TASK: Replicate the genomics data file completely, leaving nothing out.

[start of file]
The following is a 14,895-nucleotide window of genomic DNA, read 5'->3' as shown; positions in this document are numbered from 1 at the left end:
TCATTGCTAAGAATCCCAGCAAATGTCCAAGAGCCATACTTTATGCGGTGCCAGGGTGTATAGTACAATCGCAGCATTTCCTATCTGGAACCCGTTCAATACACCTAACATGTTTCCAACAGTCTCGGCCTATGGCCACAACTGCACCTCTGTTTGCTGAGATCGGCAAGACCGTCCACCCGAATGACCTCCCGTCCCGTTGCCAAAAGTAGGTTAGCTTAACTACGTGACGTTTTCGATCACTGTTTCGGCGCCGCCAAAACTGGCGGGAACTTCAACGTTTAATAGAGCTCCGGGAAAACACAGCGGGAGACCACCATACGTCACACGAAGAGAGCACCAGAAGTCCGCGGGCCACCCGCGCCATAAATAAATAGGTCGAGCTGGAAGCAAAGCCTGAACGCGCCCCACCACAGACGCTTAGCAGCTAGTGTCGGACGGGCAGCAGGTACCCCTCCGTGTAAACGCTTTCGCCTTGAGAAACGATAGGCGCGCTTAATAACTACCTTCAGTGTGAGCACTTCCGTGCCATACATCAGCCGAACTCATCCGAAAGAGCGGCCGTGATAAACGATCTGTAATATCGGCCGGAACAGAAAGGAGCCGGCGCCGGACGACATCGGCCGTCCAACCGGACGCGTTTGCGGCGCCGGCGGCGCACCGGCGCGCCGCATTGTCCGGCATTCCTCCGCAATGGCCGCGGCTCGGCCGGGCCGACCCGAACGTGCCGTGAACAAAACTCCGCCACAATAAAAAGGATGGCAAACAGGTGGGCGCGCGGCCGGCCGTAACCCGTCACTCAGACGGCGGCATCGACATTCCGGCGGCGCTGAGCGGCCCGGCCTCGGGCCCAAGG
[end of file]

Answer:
The following is a 14,895-nucleotide window of genomic DNA, read 5'->3' as shown; positions in this document are numbered from 1 at the left end:
TCATTGCTAAGAATCCCAGCAAATGTCCAAGAGCCATACTTTATGCGGTGCCAGGGTGTATAGTACAATCGCAGCATTTCCTATCTGGAACCCGTTCAATACACCTAACATGTTTCCAACAGTCTCGGCCTATGGCCACAACTGCACCTCTGTTTGCTGAGATCGGCAAGACCGTCCACCCGAATGACCTCCCGTCCCGTTGCCAAAAGTAGGTTAGCTTAACTACGTGACGTTTTCGATCACTGTTTCGGCGCCGCCAAAACTGGCGGGAACTTCAACGTTTAATAGAGCTCCGGGAAAACACAGCGGGAGACCACCATACGTCACACGAAGAGAGCACCAGAAGTCCGCGGGCCACCCGCGCCATAAATAAATAGGTCGAGCTGGAAGCAAAGCCTGAACGCGCCCCACCACAGACGCTTAGCAGCTAGTGTCGGACGGGCAGCAGGTACCCCTCCGTGTAAACGCTTTCGCCTTGAGAAACGATAGGCGCGCTTAATAACTACCTTCAGTGTGAGCACTTCCGTGCCATACATCAGCCGAACTCATCCGAAAGAGCGGCCGTGATAAACGATCTGTAATATCGGCCGGAACAGAAAGGAGCCGGCGCCGGACGACATCGGCCGTCCAACCGGACGCGTTTGCGGCGCCGGCGGCGCACCGGCGCGCCGCATTGTCCGGCATTCCTCCGCAATGGCCGCGGCTCGGCCGGGCCGACCCGAACGTGCCGTGAACAAAACTCCGCCACAATAAAAAGGATGGCAAACAGGTGGGCGCGCGGCCGGCCGTAACCCGTCACTCAGACGGCGGCATCGACATTCCGGCGGCGCTGAGCGGCCCGGCCTCGGGCCCAAGG